THE fight between the Dees and the Singaporeans over the affairs of Alliance Select Foods International Inc. has worsened. The latter have filed not a few cases against the former for, among others, refusing to make public the books of the corporation that the minority has long been asking. The latest was a derivative suit, meaning the Singaporeans decided it was time to go to court again to sue for and in behalf of the company.
Opening the books is the only way for George Sycip, an independent director and chairman of the board, and his patrons to disprove the allegation of their foreign partners that they have certain questionable deals and transactions. Apparently they did not want to make their deals public.
Then, on June 11, the Dees posted something that should shock the SEC’s and PSE’s market monitoring teams. If the regulators would read between the lines, then they would learn more from the war of words—that is, the battle of press releases—what Alliance Select and the Dees have failed to disclose or neglected to properly disclose.
For instance, why should the Dees, as majority stockholders of Alliance Select, reveal only to the Singaporeans “information relating to the company’s financials” that they said were “given to them–referring to the Singaporeans—in confidence”?
Should they not have posted the said secret “company’s financials” instead on the PSE website for everybody to read and appreciate?
As a listed company whose shares are traded on the exchange, Alliance Select is also public even if only a few shares are held by investors outside of the majority.
As such, anything, more importantly financial information, that concerns the company should be made available to ALL stockholders and not only to Hedy Yap Chua and Dr. Albert Hong Hin Kay.
Why should the SEC and the PSE tolerate the Dees’ monopoly of inside information that they might use to their advantage? Should not their officials punish the Dees for keeping corporate information to themselves?
To erase any suspicion that the Dees have not used inside information to their advantage as the controlling stockholders of Alliance Select, it is time for the SEC to intervene by examining ALL the deals of the Dees and ALL the details of their every deal.
The SEC and PSE officials should apply the market’s full disclosure requirement on everybody.
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IF you, as a consumer, feel that you have been cheated by a company and you want to confront its management but could not find it anymore at the address where you used to deal with it, there is only one agency to go to: the Securities and Exchange Commission.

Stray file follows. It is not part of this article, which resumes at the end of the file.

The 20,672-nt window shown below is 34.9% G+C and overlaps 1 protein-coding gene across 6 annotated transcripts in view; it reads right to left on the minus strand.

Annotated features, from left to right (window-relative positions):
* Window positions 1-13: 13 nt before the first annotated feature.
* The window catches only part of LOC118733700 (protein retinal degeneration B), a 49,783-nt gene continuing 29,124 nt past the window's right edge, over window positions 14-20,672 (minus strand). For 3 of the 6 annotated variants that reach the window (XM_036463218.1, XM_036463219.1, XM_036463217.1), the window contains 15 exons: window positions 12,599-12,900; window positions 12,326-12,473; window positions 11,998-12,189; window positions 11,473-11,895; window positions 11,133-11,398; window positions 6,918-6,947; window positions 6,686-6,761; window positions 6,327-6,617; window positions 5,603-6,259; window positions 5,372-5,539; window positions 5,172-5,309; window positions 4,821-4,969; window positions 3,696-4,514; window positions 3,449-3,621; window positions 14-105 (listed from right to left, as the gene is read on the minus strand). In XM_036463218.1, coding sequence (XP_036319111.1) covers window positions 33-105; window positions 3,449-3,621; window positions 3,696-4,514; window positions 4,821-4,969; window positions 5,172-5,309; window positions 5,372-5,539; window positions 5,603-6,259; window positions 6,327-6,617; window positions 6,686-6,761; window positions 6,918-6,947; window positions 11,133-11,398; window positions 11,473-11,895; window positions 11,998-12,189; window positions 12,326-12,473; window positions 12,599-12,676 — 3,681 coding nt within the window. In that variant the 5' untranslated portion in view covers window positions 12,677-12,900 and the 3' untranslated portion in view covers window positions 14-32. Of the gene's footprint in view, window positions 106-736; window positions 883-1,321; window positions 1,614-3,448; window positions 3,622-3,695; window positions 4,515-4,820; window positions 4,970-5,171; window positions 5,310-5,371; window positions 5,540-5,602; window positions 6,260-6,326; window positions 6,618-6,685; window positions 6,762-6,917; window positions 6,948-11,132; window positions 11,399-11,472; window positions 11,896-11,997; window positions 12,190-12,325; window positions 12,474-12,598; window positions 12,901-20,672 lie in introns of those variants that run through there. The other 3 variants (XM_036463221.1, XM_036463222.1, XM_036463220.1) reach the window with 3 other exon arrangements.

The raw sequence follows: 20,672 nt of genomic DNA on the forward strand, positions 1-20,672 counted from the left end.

But what if the address given by this company in its Articles of Incorporation is only “Metropolitan Manila” or only a town or city in other parts of the country? Chances are you would not be able to trace the company anymore and confront its owners and managers about your complaints.
Yes, the problem with SEC-registered businesses is that they have been allowed to abbreviate the address of their principal offices in their charter to just the name of a town, city or metropolis such as Metro Manila, Metro Cebu or Metro Davao.
Thankfully, the SEC recently came up with a solution to your problem. As a much-abused saying goes, “better late than never”, or “better late than later”. It now requires companies to provide in their Articles of Incorporation their exact principal address as part of its full disclosure rule.
In signing Memorandum Circular No. 6 on February 20, 2014, SEC Chairperson Teresita Herbosa said the use of “Metro Manila” as a principal address is not allowed anymore.
In effect, all SEC-registered companies that used “Metro Manila” as their principal address or headquarters should amend the pertinent provisions of their charter to specify where they do business.
Actually, the SEC’s latest circular is only a follow-up to MC No. 3 that the SEC issued on February 16, 2006 “directing registrant corporations and partnerships to state in their Articles of Incorporation or Articles of Partnerships the specific address of their principal office.”
“Principal office,” as the SEC defines it in its circular, “shall include, if feasible, the street number, street name, barangay, city or municipality.”
Amending a corporate charter may be expensive but it should be done to incorporate the complete principal address of a company, be it a stock or non-stock corporation or a partnership. It is for the benefit of the public.
The SEC circular requiring the complete principal address or headquarters in the Articles of Incorporation also covers listed companies. It is really surprising that a few of the so-called public companies listed on the Philippine Stock Exchange have not been compliant with the SEC circular on stating their full address when the rule has been in place since 2006.